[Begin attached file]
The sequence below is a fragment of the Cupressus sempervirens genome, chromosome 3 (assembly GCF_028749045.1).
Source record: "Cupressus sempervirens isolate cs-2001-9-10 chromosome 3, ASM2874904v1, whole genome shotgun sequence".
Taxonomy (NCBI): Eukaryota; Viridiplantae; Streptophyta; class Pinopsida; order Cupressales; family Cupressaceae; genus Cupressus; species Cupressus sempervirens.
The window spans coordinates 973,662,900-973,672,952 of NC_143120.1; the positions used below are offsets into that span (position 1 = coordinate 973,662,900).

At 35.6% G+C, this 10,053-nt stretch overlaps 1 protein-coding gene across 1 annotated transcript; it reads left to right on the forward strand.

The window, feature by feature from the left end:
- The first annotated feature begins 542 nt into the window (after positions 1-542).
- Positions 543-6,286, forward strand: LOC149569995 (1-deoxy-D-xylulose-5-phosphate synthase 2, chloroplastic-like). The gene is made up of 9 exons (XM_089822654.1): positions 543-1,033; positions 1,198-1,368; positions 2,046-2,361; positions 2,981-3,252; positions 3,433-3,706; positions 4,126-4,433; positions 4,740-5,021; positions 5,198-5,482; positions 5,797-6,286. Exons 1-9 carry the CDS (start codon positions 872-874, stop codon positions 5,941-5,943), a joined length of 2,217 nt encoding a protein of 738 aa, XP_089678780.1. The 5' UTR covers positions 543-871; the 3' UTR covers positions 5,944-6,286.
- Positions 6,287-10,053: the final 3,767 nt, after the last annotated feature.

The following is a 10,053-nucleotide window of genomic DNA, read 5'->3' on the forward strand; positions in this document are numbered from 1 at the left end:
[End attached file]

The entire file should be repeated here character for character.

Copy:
The sequence below is a fragment of the Cupressus sempervirens genome, chromosome 3 (assembly GCF_028749045.1).
Source record: "Cupressus sempervirens isolate cs-2001-9-10 chromosome 3, ASM2874904v1, whole genome shotgun sequence".
Taxonomy (NCBI): Eukaryota; Viridiplantae; Streptophyta; class Pinopsida; order Cupressales; family Cupressaceae; genus Cupressus; species Cupressus sempervirens.
The window spans coordinates 973,662,900-973,672,952 of NC_143120.1; the positions used below are offsets into that span (position 1 = coordinate 973,662,900).

At 35.6% G+C, this 10,053-nt stretch overlaps 1 protein-coding gene across 1 annotated transcript; it reads left to right on the forward strand.

The window, feature by feature from the left end:
- The first annotated feature begins 542 nt into the window (after positions 1-542).
- Positions 543-6,286, forward strand: LOC149569995 (1-deoxy-D-xylulose-5-phosphate synthase 2, chloroplastic-like). The gene is made up of 9 exons (XM_089822654.1): positions 543-1,033; positions 1,198-1,368; positions 2,046-2,361; positions 2,981-3,252; positions 3,433-3,706; positions 4,126-4,433; positions 4,740-5,021; positions 5,198-5,482; positions 5,797-6,286. Exons 1-9 carry the CDS (start codon positions 872-874, stop codon positions 5,941-5,943), a joined length of 2,217 nt encoding a protein of 738 aa, XP_089678780.1. The 5' UTR covers positions 543-871; the 3' UTR covers positions 5,944-6,286.
- Positions 6,287-10,053: the final 3,767 nt, after the last annotated feature.

The following is a 10,053-nucleotide window of genomic DNA, read 5'->3' on the forward strand; positions in this document are numbered from 1 at the left end: